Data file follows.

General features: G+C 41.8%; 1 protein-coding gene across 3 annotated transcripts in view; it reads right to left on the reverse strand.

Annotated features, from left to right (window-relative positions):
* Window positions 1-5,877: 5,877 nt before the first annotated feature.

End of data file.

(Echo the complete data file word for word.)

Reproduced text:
General features: G+C 41.8%; 1 protein-coding gene across 3 annotated transcripts in view; it reads right to left on the reverse strand.

Annotated features, from left to right (window-relative positions):
* Window positions 1-5,877: 5,877 nt before the first annotated feature.